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Turkish government says to hold new president vote

ANKARA (Reuters) - Turkey’s Islamist-rooted government said on Tuesday it would put its presidential candidate to a new vote in parliament on Wednesday, after the Constitutional Court annulled a ballot held last week.

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Prime Minister Tayyip Erdogan left the door open to possible early national elections to resolve the standoff between his government and Turkey’s secularists, including the army which has threatened to intervene.

Turkish financial markets recorded their biggest falls in a year on Monday and the currency lost more ground on Tuesday as the standoff rocked the predominantly Muslim European Union candidate nation.

The Constitutional Court ruled not enough parliamentarians were present when the first round was held in the assembly last week. “What we have cancelled is the first round of voting,” Hasim Kilic, deputy head of the court, told reporters.

Government spokesman Cemil Cicek said shortly afterwards the cabinet would seek the required attendance of 367 parliamentarians for Wednesday’s vote in which Foreign Minister Abdullah Gul, a former Islamist, would be the sole candidate.

Cicek told a news conference the government was ready to hold early national polls as sought by opposition parties and the business elite, provided parliament agreed to legislation lowering the age threshold for parliamentarians to 25 from 30.

The AK Party believes this change would bolster its chances in national elections, which must be held by November in any case.

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The army, which sees itself as the final guarantor of the secular state, has ousted four governments in the last 50 years, most recently in 1997 when it acted against a cabinet in which Gul served.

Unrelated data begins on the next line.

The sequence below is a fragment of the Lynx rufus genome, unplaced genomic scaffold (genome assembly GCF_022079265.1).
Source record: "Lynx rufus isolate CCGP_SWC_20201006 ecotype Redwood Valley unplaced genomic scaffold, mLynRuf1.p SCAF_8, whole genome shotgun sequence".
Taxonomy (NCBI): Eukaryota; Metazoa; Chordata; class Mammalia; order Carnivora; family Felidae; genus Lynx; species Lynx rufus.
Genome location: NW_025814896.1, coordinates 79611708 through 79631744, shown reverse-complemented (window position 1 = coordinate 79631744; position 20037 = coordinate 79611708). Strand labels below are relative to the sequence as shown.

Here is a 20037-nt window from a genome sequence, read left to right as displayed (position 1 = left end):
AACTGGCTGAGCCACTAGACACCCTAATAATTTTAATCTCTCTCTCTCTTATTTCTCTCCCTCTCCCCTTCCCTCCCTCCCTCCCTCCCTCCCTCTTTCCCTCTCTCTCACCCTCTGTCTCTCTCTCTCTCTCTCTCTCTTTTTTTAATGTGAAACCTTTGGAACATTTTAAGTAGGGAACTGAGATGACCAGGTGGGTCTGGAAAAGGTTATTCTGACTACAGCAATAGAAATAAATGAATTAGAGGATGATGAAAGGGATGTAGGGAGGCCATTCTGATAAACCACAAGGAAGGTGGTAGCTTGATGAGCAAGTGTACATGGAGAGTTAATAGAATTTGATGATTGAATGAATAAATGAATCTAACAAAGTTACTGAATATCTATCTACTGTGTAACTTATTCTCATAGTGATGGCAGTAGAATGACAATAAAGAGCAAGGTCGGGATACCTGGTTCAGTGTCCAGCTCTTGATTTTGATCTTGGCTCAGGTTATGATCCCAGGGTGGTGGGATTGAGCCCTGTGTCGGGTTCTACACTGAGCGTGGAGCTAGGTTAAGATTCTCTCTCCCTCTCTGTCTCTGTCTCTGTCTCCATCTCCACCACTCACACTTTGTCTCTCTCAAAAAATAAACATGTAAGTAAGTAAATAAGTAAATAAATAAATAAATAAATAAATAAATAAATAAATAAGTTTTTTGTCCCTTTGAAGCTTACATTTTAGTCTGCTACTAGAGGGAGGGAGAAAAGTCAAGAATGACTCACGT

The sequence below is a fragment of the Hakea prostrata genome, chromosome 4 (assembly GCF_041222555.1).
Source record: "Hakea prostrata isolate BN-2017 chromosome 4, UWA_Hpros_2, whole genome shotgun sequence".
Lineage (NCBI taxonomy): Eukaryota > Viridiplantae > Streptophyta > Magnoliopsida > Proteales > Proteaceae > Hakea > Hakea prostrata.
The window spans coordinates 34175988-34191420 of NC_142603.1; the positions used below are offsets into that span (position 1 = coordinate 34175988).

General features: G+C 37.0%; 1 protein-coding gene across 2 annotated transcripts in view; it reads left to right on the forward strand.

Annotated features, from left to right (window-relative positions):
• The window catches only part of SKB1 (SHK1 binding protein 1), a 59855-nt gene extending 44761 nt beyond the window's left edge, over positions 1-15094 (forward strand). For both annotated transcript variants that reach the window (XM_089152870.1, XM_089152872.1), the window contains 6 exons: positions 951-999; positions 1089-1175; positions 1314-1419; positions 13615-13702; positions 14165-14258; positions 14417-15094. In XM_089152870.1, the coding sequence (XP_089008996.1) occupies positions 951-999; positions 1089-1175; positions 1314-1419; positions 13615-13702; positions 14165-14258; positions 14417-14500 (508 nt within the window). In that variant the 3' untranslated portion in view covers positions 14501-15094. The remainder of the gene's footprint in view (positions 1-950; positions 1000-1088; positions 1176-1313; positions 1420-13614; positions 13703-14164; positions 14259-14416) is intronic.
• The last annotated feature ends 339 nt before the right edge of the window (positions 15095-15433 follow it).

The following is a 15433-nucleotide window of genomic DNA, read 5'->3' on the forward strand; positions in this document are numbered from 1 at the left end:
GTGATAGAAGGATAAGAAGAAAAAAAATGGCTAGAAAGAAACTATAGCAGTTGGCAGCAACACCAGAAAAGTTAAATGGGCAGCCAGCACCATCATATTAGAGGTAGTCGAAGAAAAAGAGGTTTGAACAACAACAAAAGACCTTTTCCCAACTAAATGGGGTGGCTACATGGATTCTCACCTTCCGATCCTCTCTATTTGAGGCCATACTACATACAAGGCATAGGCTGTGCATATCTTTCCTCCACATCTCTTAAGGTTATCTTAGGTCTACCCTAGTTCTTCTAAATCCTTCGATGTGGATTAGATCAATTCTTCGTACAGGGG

Secularists fear if the AK Party secures control of the presidency it will chip away at the secular system. The party denies the charge.

Economy Minister Ali Babacan said the economy was ready for early elections, a comment seen as an attempt to calm markets.

Parliament, in which the AK Party has a big majority, elects the president for a seven-year term.

Analysts say early national polls are the only way to defuse the standoff.

Earlier, riot police beat and detained hundreds of May Day protesters in Istanbul.

Police detained 700 people in Istanbul in street battles with leftist demonstrators protesting on the May Day anniversary of a mass shooting 30 years ago by unknown gunmen.

Riot police fired tear gas and used water canons to break up the crowds. Youths threw Molotov cocktails and set cars ablaze.

Additional reporting by Gareth Jones in Ankara and Emma Ross-Thomas in Istanbul